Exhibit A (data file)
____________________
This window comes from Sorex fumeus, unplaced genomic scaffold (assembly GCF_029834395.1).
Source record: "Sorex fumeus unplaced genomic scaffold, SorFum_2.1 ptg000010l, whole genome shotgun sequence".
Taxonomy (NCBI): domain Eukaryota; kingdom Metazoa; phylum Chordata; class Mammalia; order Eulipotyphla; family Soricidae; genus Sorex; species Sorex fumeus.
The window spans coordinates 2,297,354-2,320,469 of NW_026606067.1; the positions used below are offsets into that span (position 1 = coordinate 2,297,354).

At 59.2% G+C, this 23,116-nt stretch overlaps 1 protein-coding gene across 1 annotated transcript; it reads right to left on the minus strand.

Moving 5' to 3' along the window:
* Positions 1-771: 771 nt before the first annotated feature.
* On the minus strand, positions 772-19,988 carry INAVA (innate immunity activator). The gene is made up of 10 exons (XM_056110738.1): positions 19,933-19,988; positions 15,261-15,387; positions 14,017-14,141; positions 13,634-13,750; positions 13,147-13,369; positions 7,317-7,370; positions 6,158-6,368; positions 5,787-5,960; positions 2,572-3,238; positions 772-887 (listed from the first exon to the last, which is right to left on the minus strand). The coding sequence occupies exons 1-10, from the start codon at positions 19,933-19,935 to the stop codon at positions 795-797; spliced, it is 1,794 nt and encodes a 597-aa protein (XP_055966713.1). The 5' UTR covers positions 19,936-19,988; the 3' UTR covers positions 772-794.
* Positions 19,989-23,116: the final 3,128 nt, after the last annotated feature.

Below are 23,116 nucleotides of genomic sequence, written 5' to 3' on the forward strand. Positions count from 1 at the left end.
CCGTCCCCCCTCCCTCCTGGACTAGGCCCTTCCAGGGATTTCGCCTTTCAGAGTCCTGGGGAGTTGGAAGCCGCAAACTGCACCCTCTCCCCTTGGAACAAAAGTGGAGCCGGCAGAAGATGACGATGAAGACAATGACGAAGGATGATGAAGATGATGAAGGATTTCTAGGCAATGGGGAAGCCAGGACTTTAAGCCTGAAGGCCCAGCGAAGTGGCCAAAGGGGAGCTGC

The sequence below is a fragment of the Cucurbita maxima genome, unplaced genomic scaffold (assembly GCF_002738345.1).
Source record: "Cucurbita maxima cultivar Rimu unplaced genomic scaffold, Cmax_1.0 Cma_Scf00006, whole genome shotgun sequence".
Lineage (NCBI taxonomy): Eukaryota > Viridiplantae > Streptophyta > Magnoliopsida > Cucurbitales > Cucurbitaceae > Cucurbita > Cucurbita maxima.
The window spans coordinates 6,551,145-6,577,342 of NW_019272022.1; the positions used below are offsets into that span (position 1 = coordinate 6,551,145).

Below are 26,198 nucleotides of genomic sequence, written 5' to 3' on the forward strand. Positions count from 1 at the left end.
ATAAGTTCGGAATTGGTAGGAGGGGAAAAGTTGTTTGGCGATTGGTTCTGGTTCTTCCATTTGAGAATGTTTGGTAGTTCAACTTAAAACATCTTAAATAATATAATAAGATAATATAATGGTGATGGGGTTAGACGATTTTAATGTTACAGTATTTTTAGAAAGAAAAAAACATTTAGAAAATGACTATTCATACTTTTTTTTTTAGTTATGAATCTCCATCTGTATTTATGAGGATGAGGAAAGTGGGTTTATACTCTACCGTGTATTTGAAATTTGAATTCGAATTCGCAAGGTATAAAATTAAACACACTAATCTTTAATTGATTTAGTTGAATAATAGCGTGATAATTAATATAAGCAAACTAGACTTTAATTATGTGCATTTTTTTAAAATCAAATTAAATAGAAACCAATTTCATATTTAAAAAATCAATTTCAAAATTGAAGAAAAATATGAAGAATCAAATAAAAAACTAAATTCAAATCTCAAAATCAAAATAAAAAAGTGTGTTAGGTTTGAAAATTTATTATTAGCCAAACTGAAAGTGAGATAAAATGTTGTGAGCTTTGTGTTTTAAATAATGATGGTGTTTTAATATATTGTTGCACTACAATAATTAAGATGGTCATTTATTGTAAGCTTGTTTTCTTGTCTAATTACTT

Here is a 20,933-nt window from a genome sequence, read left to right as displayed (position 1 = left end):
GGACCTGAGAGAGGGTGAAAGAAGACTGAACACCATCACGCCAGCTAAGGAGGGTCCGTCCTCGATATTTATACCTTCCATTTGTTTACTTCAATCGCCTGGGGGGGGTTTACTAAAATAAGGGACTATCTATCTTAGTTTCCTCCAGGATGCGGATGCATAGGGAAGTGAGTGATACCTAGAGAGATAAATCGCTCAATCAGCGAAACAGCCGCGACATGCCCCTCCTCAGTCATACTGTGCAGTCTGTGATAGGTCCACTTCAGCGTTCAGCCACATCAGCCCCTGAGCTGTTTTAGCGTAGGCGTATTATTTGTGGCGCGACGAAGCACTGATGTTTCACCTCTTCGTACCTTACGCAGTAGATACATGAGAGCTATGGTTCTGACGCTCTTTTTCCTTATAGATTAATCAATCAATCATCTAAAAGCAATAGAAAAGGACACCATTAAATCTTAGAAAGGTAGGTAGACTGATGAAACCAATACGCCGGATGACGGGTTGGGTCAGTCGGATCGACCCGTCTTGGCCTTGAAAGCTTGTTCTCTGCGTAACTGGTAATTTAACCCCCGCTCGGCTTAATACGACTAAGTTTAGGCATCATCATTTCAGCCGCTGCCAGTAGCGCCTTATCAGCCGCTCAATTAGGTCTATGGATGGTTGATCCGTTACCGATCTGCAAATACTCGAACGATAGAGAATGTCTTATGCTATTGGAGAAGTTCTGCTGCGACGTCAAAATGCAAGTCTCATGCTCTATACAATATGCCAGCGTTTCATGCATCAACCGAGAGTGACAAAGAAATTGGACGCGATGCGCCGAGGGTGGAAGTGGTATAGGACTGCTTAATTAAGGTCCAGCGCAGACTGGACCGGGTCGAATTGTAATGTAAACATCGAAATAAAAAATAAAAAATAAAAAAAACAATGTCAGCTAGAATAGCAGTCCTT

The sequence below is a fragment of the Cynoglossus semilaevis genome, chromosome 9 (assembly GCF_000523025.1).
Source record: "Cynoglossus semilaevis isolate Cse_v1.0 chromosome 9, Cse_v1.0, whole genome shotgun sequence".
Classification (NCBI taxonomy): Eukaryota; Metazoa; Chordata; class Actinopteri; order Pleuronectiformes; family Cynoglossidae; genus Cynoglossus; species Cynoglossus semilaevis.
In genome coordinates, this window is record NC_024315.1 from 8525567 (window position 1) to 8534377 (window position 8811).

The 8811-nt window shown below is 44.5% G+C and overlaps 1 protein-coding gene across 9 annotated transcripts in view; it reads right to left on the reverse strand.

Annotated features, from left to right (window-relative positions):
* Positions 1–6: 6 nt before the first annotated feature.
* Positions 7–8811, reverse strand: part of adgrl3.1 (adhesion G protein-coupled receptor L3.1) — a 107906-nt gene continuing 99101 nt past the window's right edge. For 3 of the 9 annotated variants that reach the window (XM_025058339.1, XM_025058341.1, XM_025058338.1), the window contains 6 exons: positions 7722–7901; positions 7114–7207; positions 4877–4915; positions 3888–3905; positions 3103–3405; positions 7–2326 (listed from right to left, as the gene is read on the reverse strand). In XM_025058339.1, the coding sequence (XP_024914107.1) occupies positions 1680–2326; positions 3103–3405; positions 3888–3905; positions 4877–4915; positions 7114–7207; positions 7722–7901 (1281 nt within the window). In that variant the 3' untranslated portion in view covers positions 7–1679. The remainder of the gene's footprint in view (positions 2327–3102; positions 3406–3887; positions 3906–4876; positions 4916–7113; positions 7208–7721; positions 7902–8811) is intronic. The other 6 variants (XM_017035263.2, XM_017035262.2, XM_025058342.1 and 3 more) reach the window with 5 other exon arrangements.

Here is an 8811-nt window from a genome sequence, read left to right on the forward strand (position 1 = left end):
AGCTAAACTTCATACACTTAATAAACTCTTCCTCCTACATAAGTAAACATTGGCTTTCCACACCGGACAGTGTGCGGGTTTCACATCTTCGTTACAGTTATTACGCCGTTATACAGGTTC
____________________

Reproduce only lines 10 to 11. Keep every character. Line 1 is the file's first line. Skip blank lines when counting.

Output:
Below are 23,116 nucleotides of genomic sequence, written 5' to 3' on the forward strand. Positions count from 1 at the left end.
CCGTCCCCCCTCCCTCCTGGACTAGGCCCTTCCAGGGATTTCGCCTTTCAGAGTCCTGGGGAGTTGGAAGCCGCAAACTGCACCCTCTCCCCTTGGAACAAAAGTGGAGCCGGCAGAAGATGACGATGAAGACAATGACGAAGGATGATGAAGATGATGAAGGATTTCTAGGCAATGGGGAAGCCAGGACTTTAAGCCTGAAGGCCCAGCGAAGTGGCCAAAGGGGAGCTGC